At the article level, in Scopus, the article “Breast cancer disparities and decision-making among U.S. women” was cited 24 times since its publication in 2007 (although Scopus lists the default “Cited by since 1996”) and has 84 references within the paper.  In MAS, only 60 references are listed and 15 cited papers are listed.  What happened to the rest?  This may be one of the drawbacks to the *free* service.  Looking a little closer at the details, it appears that Scopus is more complete while MAS currently stops at about 2010 for its citations.  I’m guessing a similar limitation may be the issue with the references.  While the resource appears to be in a very early beta phase, may need some data corrections, and, currently, it still doesn’t seem to account for other measures of impact such as social media sharing, it looks like I have another new toy to share with faculty in the Fall….

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For updates on MAS, you can stalk, er, follow them more directly @MSFTAcademic

Databases, URLs, and Date of Access: Things I don’t cite with APA 6th ed.

With a new year comes a new citation guide to update. To contribute my part, I’m currently working on updating the APA handout we have for students to help navigate and present examples for proper citation formatting. Having used APA for my graduate studies, I thought this will be easy…except for some of the new changes regarding electronic resource.  Now, I keep imagining myself as Johnny Carson’s Karnak. Let me explain.

While MLA has streamlined their citations with getting rid of the URL, library name, and city of library requirements for database citations by simply providing the database name, APA now no longer requires any indication that the article is from a database. For many schools, this is less of an issue since the journals are cataloged in the OPAC separately so you can search the OPAC and determine the database from there. However, without a link resolver, you’ll need to borrow Johnny’s turban to divine which database has which journal for which coverage period. (Granted there is Ulrich’s Index, but who needs the extra work of logging in or finding a print Ulrich’s to confirm a journal’s aggregator?)

Next, for online journals, APA is now asking for DOIs (Document object identifier) instead of URLs. While I am quite familiar with the havoc changed URLs can create as pages are redesigned and reorganized, DOIs have yet to be a consistently applied standard for online articles. Although the presence of free DOI lookups like Cross Ref are available, the fact that I can struggle finding DOIs for articles listed via Google Scholar doesn’t give me much confidence that the students will find them.  For example, as a sample search in PubMed, I was typically able to find the DOI for those articles once I clicked through to the full text of the article.  However, in Google Scholar, the results are not exactly the same, as I found a 2006 New England Journal of Medicine article with a DOI nowhere to be found.  Other problems with the DOI standard is that journals have not found a standard way to identify the DOI number even when it does include the information.  For example, a 2009 article from NEJM provides the number but no label identifying it as the DOI. In JSTOR, the DOI is not listed as a number but instead as part of the stable URL; the JSTOR wiki provides the background information of the difference pieces of DOI, how to decipher the DOI from the persistent URL, etc.  So are journals going to go back and provide DOIs for those older articles or just the newer ones? Will they start identifying them as DOIs consistently across platforms?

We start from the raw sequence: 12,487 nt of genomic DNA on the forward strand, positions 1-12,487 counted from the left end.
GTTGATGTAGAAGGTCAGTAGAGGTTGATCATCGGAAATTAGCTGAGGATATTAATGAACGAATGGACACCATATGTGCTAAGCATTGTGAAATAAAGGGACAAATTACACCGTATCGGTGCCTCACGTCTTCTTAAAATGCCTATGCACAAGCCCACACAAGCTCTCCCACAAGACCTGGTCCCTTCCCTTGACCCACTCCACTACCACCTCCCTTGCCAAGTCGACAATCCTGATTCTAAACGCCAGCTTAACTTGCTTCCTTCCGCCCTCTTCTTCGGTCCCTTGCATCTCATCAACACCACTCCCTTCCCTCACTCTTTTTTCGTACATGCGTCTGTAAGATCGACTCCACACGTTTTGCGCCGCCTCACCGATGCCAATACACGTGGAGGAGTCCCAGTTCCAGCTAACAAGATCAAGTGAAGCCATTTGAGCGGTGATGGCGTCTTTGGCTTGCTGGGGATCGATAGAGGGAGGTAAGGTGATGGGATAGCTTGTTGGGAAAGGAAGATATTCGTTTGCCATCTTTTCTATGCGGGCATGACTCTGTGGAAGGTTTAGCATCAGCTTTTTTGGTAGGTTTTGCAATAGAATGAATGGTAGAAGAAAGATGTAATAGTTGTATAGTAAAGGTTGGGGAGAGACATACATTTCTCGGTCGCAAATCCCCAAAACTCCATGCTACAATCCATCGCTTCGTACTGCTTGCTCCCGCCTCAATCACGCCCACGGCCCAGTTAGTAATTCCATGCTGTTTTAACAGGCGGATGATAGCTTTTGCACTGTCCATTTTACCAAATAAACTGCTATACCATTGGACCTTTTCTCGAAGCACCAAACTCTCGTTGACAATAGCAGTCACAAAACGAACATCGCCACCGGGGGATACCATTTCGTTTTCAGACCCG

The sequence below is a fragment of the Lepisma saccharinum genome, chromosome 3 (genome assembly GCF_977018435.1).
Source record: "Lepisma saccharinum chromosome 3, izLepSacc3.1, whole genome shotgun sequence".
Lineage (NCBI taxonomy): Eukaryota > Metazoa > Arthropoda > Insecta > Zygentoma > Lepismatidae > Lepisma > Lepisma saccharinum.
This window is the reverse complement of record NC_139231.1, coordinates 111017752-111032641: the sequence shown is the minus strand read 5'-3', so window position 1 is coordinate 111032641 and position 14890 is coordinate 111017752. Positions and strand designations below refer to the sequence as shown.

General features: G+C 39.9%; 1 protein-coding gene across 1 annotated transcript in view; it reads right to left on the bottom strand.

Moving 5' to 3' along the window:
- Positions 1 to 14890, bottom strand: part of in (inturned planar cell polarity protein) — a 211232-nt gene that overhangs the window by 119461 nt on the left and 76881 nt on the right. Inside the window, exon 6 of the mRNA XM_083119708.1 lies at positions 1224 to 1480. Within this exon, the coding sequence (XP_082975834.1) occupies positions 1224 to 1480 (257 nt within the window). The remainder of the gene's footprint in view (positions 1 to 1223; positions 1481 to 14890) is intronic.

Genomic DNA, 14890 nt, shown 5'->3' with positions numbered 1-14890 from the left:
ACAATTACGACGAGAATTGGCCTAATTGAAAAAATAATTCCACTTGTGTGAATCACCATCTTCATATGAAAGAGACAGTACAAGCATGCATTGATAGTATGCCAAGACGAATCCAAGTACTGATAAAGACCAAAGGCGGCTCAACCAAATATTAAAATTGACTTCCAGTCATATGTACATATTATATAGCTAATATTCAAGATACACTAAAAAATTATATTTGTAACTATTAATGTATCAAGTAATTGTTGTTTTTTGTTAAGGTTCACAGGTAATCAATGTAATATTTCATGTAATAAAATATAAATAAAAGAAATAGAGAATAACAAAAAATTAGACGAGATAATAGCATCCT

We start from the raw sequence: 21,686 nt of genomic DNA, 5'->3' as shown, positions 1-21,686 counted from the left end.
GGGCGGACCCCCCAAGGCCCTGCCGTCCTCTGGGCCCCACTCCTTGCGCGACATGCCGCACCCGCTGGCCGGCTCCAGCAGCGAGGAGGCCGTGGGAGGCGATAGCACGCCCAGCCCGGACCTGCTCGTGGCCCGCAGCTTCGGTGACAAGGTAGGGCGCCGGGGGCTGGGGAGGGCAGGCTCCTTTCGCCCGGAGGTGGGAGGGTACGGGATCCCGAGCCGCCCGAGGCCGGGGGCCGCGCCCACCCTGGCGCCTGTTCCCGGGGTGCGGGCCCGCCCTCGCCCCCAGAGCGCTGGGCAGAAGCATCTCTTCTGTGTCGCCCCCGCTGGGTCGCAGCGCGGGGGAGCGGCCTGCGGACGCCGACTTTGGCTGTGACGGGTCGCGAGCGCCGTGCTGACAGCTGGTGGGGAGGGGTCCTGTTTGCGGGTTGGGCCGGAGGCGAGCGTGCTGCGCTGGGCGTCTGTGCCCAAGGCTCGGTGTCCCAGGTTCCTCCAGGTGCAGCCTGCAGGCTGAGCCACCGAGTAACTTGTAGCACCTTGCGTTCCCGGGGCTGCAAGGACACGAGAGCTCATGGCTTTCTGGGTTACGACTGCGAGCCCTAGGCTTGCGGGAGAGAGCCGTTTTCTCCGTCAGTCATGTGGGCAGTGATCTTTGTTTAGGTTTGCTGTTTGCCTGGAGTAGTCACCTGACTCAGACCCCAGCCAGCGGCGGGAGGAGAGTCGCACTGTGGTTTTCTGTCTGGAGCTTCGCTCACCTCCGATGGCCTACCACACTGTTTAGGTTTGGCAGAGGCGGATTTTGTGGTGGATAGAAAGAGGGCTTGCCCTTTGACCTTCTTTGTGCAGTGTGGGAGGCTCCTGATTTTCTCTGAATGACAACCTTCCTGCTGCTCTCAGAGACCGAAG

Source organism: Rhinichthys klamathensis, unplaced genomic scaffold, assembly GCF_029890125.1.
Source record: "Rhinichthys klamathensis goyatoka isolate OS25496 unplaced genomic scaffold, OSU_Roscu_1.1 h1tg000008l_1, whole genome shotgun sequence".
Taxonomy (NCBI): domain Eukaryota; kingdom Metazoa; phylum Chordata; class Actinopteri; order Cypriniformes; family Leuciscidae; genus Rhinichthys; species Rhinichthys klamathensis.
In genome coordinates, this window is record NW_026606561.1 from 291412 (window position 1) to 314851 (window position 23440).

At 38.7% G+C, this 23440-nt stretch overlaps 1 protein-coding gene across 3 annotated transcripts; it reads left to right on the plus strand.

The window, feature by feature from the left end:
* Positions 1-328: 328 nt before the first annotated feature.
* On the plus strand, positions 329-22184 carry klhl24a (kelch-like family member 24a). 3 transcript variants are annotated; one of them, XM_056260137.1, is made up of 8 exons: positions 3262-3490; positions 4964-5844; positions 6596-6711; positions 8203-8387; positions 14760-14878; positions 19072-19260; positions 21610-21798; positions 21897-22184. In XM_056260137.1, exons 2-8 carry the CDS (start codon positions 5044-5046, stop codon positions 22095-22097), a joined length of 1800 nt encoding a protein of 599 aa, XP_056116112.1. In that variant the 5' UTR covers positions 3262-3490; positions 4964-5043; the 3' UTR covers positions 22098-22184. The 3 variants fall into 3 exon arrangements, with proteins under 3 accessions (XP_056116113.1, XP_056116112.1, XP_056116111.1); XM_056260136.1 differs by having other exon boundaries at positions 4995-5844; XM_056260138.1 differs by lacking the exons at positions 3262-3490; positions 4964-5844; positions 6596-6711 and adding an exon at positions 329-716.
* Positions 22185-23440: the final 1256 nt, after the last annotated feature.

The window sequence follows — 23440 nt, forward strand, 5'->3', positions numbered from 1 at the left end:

And, finally, removing the date of access from electronic citations is another remorseful update to the APA citation format.  After the other two items, this packs less of a punch but, for long ranging research, I feel it is still important for understanding when the student was reviewing a site in comparison to when you receive their paper.  For example, for students citing a newspaper article found online and one aspect from the source paper ends up being retracted and updated on the site as such, I would have less issue with the student’s discussion and would probably take the date of access vs the date of revision issue into consideration when grading.

In short, as the web continues to evolve, so does APA’s methods of citing it.  Perhaps my general comments will prove to be a fleeting concern based on past models or perhaps they will pan out like the MacBook Air, an innovation ahead of its time but frustratingly short-sighted and problematic in current usage.  Dealing mostly with MLA citations, I’m curious what other people have been experiencing with students using the new APA citation format.  Have you had to create local or personal adjustments for your own citations? Or have the general 6th edition APA formats been a success?